Prisoners' victory opens door to rights-based suits
Publish date: 20 January 2020
Issue Number: 856
Diary: IBA Legalbrief Africa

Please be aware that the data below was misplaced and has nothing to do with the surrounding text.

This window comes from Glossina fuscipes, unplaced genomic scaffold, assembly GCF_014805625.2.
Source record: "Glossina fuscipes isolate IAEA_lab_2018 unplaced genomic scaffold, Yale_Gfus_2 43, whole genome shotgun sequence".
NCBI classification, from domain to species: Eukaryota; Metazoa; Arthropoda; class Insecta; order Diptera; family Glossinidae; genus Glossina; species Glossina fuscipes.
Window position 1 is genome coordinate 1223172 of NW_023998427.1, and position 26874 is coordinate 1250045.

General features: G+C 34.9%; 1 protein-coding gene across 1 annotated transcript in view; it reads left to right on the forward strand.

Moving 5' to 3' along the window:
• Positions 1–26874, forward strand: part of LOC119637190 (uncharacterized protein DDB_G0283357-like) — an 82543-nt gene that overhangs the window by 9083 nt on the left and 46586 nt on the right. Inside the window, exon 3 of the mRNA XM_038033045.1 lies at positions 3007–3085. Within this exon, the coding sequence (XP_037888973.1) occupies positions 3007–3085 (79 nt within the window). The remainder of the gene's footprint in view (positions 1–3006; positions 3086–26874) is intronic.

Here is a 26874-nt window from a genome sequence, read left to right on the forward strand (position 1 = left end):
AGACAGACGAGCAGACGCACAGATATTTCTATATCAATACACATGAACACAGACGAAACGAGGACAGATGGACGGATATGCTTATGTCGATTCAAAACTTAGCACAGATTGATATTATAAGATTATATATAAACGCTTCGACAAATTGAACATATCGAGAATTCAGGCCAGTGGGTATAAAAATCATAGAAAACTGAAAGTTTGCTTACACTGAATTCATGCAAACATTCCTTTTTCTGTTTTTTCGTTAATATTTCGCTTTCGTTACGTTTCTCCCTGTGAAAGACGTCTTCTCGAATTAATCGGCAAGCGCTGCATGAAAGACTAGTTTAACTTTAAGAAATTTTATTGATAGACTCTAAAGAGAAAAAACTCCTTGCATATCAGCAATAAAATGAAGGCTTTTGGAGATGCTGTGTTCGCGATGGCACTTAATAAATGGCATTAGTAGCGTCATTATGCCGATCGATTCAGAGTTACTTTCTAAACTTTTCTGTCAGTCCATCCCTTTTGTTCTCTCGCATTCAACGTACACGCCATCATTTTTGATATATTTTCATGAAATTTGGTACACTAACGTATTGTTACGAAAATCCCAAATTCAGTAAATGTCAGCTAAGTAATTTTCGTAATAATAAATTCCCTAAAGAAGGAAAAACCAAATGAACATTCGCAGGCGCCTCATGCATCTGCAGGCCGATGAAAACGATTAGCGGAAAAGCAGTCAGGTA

Two HIV+ prisoners held in the Lusaka Central Prison, Zambia, have won a case against the prison authorities that could have widespread repercussions for other prisoners and for rights-based litigation more broadly. They claimed their rights to life and to dignity were infringed by conditions in the cells. In response, Zambia's highest court has ordered the government to ensure they are provided with a balanced diet and access to the medicine and treatment they need given their condition. They must also be housed in cells that are neither a health risk, nor in such a condition that they constitute inhuman and degrading treatment or additional punishment. The court has further ordered that the prison authorities must provide the courts with regular updates on what has been achieved by way of reducing overcrowding and improving conditions in the cells. Carmel Rickard, in her A Matter of Justice column on the Legalbrief site, writes that apart from its important orders related to prison conditions, the judgment is also crucial from a legal perspective: the High Court had found that though the prisoners had proved the terrible conditions under which they were housed, there was nothing the courts could do about the situation as the rights infringed were not justiciable. The Supreme Court overturned that finding, leaving the way open for other challenges on issues previously thought out of bounds for the judiciary.